7 questions for . . . Eric Braeden

Eric Braeden plays the rakish Victor Newman on The Young and the Restless, but these days, his favorite role is grandpa.

Eric Braeden, with his son, Christian, and granddaughter, Tatiana, at Niagra Falls
Photo courtesy of Eric Braeden
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Eric Braeden is on our short list of Sexiest Grandpas Ever! Since 1980, he has lent his dark and brooding good looks to the character of Victor Newman on The Young and the Restless, making him a mainstay in the lives of the show’s 120 million viewers, who span 30 countries on five continents. In addition, he has appeared in more than 120 primetime television series and feature films. A German immigrant, Eric has worked tirelessly to change stereotypes formed during the World War II, and has twice been honored with Germany’s Medal of Honor for his efforts. He also is a recipient of the Ellis Island Medal of Honor, which honors immigrants who exemplify the best values of their adopted homeland, even as they preserve their own cultural heritage. Mr. Braeden was happy to talk to Grandparents.com about one of his favorite real-life roles: devoted grandpa to two beautiful little girls.

What’s the most important lesson you hope to teach your grandchildren?

Eric Braeden: Kindness to others. I hope they’ll learn from me the importance of being considerate and having empathy. I want them to understand how important it is to really listen to other people and respect them, even if they have different beliefs.

How has your role of grandfather changed as they’ve grown?

EB: I love them more every day. When Tatiana or Oksana come into my sight, it just warms and melts my heart with unrestricted love. And I love having granddaughters. I grew up with brothers, and then had a son, so having little girls is new to me. It’s different and I absolutely love it.

What’s the best piece of advice you learned from your grandparents?

EB: Nothing. I grew up in Germany during the second World War. My grandparents lived in different towns and travel wasn’t feasible, so I barely knew them.

What’s the hardest thing you’ve ever done?

EB: Emotionally? Losing my father when I was 12, and dealing with that. We were very close. And then, leaving Germany when I was 18 years old to come to the United States. Saying goodbye to everyone I’d ever known was hard. And I remember the mix of emotions I felt as the ship I was on pulled into the harbor at dawn, and the skyline of New York came into view. I was from a small German village, and in New York, everything seemed larger than I could have imagined.  It was a real adjustment.

What’s your proudest accomplishment?

EB: If I had to choose just one, of course it would be my son. His birth was the most joyful moment of my life, and he is an ongoing source of pride for me.  

I’m also proud of my athletic accomplishments: winning the German Youth Championship for shot put, discus and javelin in Track and Field in 1958, and the U.S. Championship in soccer in 1973.  I think sports are so important. They teach resilience and respect, and help one develop an understanding that there are strong people everywhere. It would be a better world if all politicians played sports and got knocked on their ass a few times; it would keep them from having a false sense of power.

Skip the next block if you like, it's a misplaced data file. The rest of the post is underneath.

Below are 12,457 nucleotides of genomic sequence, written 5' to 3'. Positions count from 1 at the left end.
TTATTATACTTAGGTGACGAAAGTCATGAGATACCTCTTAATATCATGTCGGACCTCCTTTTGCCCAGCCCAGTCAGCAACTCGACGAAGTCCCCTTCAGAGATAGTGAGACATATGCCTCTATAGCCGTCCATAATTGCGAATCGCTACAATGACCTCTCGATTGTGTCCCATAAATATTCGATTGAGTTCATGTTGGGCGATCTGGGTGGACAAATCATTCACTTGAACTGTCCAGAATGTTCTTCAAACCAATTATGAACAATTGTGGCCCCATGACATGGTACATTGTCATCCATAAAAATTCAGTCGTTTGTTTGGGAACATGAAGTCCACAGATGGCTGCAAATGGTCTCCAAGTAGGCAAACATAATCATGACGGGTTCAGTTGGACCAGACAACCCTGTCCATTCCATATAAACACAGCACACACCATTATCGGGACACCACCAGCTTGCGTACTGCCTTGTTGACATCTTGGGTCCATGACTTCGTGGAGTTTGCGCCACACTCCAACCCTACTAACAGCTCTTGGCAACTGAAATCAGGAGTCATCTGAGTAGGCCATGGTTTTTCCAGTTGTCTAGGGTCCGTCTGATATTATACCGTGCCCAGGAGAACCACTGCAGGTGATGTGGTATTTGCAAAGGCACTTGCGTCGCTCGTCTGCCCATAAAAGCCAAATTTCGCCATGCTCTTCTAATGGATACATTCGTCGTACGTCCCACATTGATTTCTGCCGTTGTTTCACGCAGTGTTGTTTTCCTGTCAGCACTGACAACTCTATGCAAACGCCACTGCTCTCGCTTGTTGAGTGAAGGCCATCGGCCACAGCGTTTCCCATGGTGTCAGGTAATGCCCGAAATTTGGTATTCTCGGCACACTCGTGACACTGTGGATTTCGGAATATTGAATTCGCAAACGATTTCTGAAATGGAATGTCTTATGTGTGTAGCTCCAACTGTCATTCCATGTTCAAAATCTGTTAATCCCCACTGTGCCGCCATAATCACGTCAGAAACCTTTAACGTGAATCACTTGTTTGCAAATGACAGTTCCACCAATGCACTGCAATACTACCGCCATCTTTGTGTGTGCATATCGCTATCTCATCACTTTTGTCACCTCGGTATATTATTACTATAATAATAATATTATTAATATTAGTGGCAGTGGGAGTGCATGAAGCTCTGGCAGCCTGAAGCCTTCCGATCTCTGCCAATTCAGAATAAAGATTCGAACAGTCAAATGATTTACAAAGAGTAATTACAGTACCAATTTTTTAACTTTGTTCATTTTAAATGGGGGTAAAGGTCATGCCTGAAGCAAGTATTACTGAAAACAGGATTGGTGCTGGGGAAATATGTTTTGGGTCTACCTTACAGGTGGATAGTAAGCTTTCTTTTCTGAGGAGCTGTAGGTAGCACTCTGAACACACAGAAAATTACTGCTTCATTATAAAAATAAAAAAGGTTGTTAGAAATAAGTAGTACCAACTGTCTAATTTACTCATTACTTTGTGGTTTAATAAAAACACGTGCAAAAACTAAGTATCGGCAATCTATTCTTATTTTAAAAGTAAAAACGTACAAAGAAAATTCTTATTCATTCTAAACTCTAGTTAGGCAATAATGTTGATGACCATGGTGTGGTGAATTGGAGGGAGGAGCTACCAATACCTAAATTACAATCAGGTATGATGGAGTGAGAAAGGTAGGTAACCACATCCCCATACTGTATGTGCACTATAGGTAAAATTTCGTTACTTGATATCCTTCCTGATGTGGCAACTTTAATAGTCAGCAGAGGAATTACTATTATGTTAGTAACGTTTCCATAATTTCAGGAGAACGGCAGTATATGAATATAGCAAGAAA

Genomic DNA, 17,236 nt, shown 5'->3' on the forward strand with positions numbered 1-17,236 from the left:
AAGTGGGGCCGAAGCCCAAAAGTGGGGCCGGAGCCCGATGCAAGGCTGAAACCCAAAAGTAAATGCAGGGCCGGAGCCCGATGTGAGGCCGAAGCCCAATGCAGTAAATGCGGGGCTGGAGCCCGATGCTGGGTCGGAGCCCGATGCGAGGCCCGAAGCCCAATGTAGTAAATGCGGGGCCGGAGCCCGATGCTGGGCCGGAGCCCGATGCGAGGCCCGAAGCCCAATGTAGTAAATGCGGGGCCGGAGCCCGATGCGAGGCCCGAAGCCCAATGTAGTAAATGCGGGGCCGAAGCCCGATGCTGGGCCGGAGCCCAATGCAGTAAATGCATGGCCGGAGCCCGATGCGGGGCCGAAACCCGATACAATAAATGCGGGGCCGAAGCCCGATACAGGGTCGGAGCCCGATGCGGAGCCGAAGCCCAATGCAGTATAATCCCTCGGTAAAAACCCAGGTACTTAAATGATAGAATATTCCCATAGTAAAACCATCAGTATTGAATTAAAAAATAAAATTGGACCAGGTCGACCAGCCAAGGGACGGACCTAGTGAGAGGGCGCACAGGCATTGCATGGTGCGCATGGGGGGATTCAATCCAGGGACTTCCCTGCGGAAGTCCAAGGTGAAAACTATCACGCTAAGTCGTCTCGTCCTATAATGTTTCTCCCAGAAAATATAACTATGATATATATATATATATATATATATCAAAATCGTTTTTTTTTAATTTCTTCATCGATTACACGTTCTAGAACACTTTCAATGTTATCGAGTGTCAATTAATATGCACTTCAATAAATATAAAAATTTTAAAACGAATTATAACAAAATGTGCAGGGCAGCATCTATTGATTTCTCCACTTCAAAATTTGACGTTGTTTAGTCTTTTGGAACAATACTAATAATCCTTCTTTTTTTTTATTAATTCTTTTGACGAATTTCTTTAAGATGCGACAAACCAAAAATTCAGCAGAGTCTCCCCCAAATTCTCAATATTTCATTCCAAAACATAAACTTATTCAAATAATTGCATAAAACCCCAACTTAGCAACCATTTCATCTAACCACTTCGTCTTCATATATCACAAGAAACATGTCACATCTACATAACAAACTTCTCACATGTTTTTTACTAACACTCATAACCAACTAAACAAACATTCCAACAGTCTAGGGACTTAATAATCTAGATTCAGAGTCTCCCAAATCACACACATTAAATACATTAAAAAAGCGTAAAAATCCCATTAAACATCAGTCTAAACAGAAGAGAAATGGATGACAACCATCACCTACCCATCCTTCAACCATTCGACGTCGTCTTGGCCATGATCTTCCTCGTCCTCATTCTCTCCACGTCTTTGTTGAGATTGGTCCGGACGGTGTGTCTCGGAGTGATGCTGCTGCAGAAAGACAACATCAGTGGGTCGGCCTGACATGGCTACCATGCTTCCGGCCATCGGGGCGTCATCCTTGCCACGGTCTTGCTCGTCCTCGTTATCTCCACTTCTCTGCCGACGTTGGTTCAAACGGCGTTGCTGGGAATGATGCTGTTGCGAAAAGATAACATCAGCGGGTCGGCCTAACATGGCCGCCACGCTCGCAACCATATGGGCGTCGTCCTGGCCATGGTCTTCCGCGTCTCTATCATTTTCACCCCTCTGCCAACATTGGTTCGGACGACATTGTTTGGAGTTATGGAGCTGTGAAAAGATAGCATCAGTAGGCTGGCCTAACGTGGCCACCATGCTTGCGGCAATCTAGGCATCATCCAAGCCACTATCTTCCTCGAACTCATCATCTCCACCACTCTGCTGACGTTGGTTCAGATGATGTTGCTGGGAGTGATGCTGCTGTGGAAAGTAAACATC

Forming the German American Culture Society, to open a German-Jewish dialogue that breaks stereotypes and lends the understanding that what connects us is stronger than what separates us is another source of pride.

Finally, I’ve been blessed with many successful moments in my career, but I really like my star on the Hollywood Walk of Fame!

Do you have a favorite recipe you’d be willing to share?

EB: I don’t cook, really. I mean, I can boil water, make eggs, but nothing complicated. Anyway, I like food too much to choose any one thing as a favorite. When you grow up in a time of scarcity, as I did, you have such a deep appreciation of food. During the war, 96 percent of our village was destroyed.  I remember what it is to be truly hungry and I’m always thankful for a good meal. I love a really good cheeseburger! And German hot dogs are one of the best things in this world! I love Italian food and sushi . . . good pizza – like Ray’s Pizza, in New York City. A nice steak and a good salad. Oh, and I do have a concoction I invented and make for myself – rice, mixed with lean turkey, corn, peas and chopped tomatoes – which is very tasty.  Especially if it’s in combination with a double shot of tequila or a glass of California cabernet.  

What’s the best-kept happy secret about aging?

EB: A healthy mind in a healthy body, and you have to keep them both in shape. Make sure you continue to work out. I remain very active, and I know that’s important.  I do Olympic lifting. I box – but never give or take head shots. I still play tennis. And I love taking long walks with Kaiser, my German shepherd. I also read voraciously – mostly magazines and newspapers, including German publications like Die Zeit and Der Spiegel.  I memorize Shakespeare – I have a one-man show of Shakespearean monologues. And I stay current with documentaries and televisions news and sports. Great athletes have been a source of inspiration for me throughout my life.

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